The Clancy Brothers influence on Bob Dylan.
The Clancy Brothers were contemporaries of Bob Dylan, and they became friends as they played the clubs of Greenwich Village in New York in the early 1960s. Howard Sounes in his biography of Dylan describes how Dylan listened to the Clancys singing Irish rebel songs like “Roddy McCorley” which he found fascinating, not only terms of their melodies but also their themes, structures and storytelling techniques. Although the songs were about Irish rebels, they reminded Dylan of American folk heroes. He wanted to write songs on similar themes and with equal depth.
Dylan stopped Liam Clancy and Tommy Makem in the street one day in early 1962 and insisted on singing a new song he had written to the tune of “Brennan On The Moor,” a song from the eponymous Clancy Brothers and Tommy Makem album on Tradition Records. It was called “Rambling, Gambling Willie” and was Dylan’s attempt to replicate Irish folk heroes in an American context. Dylan continued to use the melodies of songs from the Clancys’ repertoire for his own lyrics several more times, including “The Leaving of Liverpool” for “Farewell To You My Own True Love,” “The Parting Glass” for “Restless Farewell,” and “The Patriot Game” for “With God on Our Side.”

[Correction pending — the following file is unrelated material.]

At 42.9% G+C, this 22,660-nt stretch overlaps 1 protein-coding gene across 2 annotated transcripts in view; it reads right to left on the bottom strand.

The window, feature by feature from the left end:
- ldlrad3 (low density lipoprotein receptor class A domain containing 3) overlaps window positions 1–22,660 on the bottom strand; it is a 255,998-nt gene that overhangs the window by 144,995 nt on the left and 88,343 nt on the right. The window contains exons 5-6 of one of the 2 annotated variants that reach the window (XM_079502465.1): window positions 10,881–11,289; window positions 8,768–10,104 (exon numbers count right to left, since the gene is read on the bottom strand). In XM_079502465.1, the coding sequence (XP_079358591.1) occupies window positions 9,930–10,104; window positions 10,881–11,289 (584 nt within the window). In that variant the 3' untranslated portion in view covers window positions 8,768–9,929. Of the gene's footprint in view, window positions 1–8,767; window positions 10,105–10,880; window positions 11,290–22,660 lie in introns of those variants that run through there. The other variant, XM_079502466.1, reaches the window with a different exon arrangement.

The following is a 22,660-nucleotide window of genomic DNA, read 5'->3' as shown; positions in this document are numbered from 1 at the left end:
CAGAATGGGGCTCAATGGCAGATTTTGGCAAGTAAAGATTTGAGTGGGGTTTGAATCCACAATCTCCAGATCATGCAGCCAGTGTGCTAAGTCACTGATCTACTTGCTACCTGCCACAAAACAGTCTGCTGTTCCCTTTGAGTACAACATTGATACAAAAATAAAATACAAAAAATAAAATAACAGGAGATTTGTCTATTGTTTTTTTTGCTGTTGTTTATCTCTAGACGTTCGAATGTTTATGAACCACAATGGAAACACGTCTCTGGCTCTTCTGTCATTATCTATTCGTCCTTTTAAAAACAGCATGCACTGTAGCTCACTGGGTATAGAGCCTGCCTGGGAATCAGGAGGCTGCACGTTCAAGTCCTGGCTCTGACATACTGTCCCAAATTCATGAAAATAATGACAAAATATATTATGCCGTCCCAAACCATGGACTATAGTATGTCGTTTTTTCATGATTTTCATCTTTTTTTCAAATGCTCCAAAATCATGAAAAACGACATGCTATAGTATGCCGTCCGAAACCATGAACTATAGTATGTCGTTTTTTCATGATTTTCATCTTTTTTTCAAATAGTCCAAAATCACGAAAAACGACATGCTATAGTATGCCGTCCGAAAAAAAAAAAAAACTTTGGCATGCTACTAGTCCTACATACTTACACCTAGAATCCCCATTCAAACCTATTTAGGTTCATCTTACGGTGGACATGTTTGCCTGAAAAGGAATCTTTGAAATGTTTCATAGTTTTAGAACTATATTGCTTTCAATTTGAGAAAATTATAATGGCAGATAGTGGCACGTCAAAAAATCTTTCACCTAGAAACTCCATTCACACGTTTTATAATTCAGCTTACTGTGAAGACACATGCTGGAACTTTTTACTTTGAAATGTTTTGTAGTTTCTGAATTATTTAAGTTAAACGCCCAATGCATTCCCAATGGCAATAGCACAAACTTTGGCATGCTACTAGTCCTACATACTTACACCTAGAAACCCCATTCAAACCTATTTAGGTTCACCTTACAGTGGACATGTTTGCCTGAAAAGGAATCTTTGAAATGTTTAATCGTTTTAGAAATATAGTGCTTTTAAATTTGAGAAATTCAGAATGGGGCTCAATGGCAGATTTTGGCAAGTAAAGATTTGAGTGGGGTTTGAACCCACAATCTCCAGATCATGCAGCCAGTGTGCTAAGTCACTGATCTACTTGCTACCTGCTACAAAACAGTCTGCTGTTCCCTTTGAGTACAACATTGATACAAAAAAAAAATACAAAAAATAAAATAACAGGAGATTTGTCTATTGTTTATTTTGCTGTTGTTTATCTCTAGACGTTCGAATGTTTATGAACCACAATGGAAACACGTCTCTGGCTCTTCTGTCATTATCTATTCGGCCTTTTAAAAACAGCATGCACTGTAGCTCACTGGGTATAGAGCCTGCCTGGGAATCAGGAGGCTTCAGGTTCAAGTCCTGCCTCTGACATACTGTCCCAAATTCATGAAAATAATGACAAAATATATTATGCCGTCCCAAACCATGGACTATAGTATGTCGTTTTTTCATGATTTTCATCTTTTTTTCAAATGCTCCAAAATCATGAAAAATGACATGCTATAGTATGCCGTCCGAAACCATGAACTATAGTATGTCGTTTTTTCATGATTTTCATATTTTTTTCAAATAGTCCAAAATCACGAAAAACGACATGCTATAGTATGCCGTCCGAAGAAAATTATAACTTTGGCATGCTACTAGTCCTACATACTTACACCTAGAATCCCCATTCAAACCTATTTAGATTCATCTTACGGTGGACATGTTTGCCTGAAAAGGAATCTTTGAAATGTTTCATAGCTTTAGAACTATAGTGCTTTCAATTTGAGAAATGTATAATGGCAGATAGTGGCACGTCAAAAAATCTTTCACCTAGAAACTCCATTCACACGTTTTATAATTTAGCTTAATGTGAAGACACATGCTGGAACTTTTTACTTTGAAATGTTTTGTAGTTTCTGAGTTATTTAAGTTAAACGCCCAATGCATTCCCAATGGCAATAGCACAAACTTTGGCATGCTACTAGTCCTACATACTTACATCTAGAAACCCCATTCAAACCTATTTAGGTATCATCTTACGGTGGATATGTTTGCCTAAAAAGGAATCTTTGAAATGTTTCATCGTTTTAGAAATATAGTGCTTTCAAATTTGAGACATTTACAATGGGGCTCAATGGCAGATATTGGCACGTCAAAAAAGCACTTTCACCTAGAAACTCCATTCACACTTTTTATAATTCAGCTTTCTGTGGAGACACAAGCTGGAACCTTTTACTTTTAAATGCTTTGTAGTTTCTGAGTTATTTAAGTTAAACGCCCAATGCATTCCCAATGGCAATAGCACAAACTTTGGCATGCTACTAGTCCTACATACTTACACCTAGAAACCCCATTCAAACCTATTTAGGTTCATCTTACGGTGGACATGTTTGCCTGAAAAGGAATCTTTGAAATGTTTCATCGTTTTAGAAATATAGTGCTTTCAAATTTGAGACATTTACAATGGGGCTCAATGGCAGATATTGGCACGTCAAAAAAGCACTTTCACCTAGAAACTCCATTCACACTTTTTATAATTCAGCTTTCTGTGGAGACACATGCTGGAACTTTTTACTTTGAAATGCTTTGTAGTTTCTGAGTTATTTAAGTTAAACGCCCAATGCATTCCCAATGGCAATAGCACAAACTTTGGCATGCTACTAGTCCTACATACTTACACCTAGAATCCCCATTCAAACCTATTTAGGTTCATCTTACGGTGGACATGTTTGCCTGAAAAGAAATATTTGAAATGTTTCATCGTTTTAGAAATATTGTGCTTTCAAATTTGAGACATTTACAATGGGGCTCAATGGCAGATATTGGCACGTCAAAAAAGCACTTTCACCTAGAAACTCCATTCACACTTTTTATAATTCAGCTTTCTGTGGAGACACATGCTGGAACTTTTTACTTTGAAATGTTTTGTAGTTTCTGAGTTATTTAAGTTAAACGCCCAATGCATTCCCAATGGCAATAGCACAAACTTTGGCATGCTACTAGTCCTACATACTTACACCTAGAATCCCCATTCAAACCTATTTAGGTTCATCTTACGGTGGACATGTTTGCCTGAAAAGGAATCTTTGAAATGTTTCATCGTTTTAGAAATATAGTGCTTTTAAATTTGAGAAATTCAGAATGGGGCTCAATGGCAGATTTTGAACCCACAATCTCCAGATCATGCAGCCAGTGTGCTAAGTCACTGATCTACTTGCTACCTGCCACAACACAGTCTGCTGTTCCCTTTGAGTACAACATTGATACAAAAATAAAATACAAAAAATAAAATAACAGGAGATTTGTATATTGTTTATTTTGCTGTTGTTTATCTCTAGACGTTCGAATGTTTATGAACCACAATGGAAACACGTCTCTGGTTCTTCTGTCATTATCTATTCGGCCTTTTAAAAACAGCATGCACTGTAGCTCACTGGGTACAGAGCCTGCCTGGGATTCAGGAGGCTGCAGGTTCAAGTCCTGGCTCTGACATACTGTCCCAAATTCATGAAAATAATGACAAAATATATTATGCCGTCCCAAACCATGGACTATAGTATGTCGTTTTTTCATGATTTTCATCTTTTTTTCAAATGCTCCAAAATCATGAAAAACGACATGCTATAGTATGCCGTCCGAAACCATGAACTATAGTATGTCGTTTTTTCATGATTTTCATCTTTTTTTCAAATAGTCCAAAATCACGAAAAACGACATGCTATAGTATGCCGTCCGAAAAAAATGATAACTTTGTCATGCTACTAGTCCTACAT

In an interview with U2’s Bono from 1984, Dylan recalled: “Irish music has always been a great part of my life because I used to hang out with the Clancy Brothers. They influenced me tremendously.” Later in the interview he added, “One of the things I recall from that time is how great they all were—I mean there is no question, but that they were great. But Liam Clancy was always my favorite singer, as a ballad singer. I just never heard anyone as good.”
Dylan never forgot his debt to the Clancys, which is why he invited them to perform at his 30th anniversary concert at Madison Square Garden. It was Dylan’s wish that the party after the concert be held at Tommy Makem’s Irish Pavilion, a Manhattan pub owned by Makem. At the exclusive party, attended by George Harrison and Eric Clapton among others, Liam Clancy tentatively asked Dylan if he would mind if the Clancys recorded an album of his songs, arranged in a traditional Irish style. Far from minding, Dylan was flattered by the idea: “Man, would you do that? Would you?” He added, “Liam, you don’t realize, do you, man? You’re my fucking hero.” Although the group never made an entire album of Dylan’s music, two of his songs, “When the Ship Comes In” and “Rambin’ Gamblin’ Willie”, appeared on the final Clancy Brothers album, Older But No Wiser, three years later. The 1997 eponymous Clancy, O’Connell, and Clancy album also contained a Dylan number, “Restless Farewell”.
source : wikipedia